Tuesday, June 23, 2009

A Goodbye

From the kitchen window, the moment I saw my husband lift the little cat over the fence, I knew we had a new family member.
We already had a longhaired gray female, Georgia Precious and a male Golden Retriever, Willie Junior. This cat, being male, became Leo, after my mother-in-law, Leona, who came every summer for several months. She took a special interest in Leo. Several years later, as she began developing Alzheimer’s, I could hear her wandering the backyard calling for “Baby Leo”. She became obsessed with his whereabouts, if he wasn’t with her. I couldn’t help but wonder if she was calling for her Dad who had died when she was two or the baby she had lost at birth.
Leo was a great cat, very affectionate and always careful not to scratch you, unlike his feline sister, who seemed to thrive on using her claws on someone.
I had a shaman once tell me, our animals will take on our diseases, as I had discovered Leo had glaucoma, just like I did. It was impossible to put drops in his eye, his left, same as mine. Consequently, it became much worse through the years. Finally, when he was twenty years old, his eye had gotten so much worse, becoming quite large and bloody, and his nervous system was very fragile. It was time to let him go.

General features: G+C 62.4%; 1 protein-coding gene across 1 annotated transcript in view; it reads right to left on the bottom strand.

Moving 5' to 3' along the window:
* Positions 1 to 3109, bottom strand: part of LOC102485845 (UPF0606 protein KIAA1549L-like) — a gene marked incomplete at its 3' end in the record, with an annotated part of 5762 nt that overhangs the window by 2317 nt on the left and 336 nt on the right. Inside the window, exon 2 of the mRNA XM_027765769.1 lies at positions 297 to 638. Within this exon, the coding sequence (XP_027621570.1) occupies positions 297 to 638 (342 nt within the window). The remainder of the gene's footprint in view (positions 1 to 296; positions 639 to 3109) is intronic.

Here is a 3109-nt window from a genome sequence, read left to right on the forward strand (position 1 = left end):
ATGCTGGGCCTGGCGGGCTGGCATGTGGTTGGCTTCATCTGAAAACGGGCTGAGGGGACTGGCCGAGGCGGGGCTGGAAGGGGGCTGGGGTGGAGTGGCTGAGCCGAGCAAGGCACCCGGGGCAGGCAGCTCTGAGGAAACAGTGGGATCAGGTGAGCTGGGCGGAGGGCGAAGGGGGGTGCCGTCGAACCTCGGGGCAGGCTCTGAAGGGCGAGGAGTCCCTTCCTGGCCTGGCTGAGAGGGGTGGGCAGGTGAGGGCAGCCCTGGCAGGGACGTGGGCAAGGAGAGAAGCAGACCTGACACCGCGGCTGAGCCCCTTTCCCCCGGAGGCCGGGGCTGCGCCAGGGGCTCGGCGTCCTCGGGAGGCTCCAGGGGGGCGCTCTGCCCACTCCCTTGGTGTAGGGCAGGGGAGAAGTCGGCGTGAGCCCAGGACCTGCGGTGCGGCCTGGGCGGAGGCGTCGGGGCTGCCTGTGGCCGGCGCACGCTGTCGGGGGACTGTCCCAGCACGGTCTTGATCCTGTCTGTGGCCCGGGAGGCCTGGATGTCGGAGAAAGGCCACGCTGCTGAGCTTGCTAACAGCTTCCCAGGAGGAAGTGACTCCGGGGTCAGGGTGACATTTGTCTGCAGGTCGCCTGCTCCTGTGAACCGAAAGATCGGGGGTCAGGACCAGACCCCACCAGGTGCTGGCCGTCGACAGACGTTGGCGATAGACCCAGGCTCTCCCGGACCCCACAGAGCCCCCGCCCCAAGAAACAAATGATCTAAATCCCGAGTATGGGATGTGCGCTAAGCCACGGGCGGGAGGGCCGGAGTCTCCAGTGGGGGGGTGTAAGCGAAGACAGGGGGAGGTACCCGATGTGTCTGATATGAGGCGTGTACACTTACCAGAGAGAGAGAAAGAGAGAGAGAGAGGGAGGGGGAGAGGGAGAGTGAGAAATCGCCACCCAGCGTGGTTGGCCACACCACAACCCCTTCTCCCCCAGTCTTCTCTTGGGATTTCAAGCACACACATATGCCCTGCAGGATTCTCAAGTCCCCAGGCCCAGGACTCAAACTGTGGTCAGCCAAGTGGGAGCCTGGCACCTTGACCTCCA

I had become allergic to my cats about ten years after they came into my life. Most of the physical affection they got from me came from my feet. The week I had made the decision, with the help of others, to put Leo down, was a time of bonding and understanding between us. One evening he jumped upon my bed, my cats knew never to do that. He wanted to connect, but in my shock and paranoia, I ushered him down. The next day I spent time holding him in my lap, talking and singing to him, all the while, feeling the tremble of his nervous system.
My now former husband was in town during this time. I was grateful for his assistance and apparently this was something we needed to share together. He drove while I snuggled Leo in a towel. Bill was ready to burst into tears just as we turned on to 55th, nearing the Humane Society.
“No, you can’t yet, you’ve got to hold it together to do the paperwork when we get there”, I said.
When we finally got to one of the back rooms, I held Leo while he was given the fatal shot. Bill let out a howl of sobbing, causing both attendants to jump. I felt little Leo’s body soften and let go as his soul passed on.
After we got back to my house, we both cried and cried. He said I don’t know why I’m crying so much. I said don’t you think Leo represented your Mom, who had just left us a year or so before. And he also represented the last of our family ties, as the other pets had gone long before. It was a sad healing.

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